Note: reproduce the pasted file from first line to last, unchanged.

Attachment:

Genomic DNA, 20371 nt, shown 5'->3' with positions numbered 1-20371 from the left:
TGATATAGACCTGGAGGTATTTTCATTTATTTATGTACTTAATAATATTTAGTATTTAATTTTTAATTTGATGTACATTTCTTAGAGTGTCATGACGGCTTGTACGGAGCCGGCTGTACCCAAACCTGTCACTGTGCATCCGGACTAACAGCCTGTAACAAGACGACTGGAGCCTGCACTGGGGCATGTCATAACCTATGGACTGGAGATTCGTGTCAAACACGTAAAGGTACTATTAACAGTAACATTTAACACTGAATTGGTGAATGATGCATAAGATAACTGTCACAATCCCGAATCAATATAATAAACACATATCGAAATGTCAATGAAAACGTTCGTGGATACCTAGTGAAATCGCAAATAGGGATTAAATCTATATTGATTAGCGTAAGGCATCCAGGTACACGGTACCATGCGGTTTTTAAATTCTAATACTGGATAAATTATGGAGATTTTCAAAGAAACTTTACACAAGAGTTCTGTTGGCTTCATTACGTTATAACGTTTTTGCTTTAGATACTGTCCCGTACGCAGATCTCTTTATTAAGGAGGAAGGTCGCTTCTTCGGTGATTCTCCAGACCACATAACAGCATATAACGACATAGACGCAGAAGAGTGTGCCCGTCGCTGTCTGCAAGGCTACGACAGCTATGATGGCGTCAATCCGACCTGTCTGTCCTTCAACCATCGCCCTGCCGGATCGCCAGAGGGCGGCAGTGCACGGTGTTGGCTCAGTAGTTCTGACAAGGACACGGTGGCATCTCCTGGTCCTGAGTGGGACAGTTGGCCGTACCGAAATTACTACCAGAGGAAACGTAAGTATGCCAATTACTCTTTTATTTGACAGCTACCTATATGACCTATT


Genomic DNA, 20371 nt, shown 5'->3' with positions numbered 1-20371 from the left:
TGATATAGACCTGGAGGTATTTTCATTTATTTATGTACTTAATAATATTTAGTATTTAATTTTTAATTTGATGTACATTTCTTAGAGTGTCATGACGGCTTGTACGGAGCCGGCTGTACCCAAACCTGTCACTGTGCATCCGGACTAACAGCCTGTAACAAGACGACTGGAGCCTGCACTGGGGCATGTCATAACCTATGGACTGGAGATTCGTGTCAAACACGTAAAGGTACTATTAACAGTAACATTTAACACTGAATTGGTGAATGATGCATAAGATAACTGTCACAATCCCGAATCAATATAATAAACACATATCGAAATGTCAATGAAAACGTTCGTGGATACCTAGTGAAATCGCAAATAGGGATTAAATCTATATTGATTAGCGTAAGGCATCCAGGTACACGGTACCATGCGGTTTTTAAATTCTAATACTGGATAAATTATGGAGATTTTCAAAGAAACTTTACACAAGAGTTCTGTTGGCTTCATTACGTTATAACGTTTTTGCTTTAGATACTGTCCCGTACGCAGATCTCTTTATTAAGGAGGAAGGTCGCTTCTTCGGTGATTCTCCAGACCACATAACAGCATATAACGACATAGACGCAGAAGAGTGTGCCCGTCGCTGTCTGCAAGGCTACGACAGCTATGATGGCGTCAATCCGACCTGTCTGTCCTTCAACCATCGCCCTGCCGGATCGCCAGAGGGCGGCAGTGCACGGTGTTGGCTCAGTAGTTCTGACAAGGACACGGTGGCATCTCCTGGTCCTGAGTGGGACAGTTGGCCGTACCGAAATTACTACCAGAGGAAACGTAAGTATGCCAATTACTCTTTTATTTGACAGCTACCTATATGACCTATT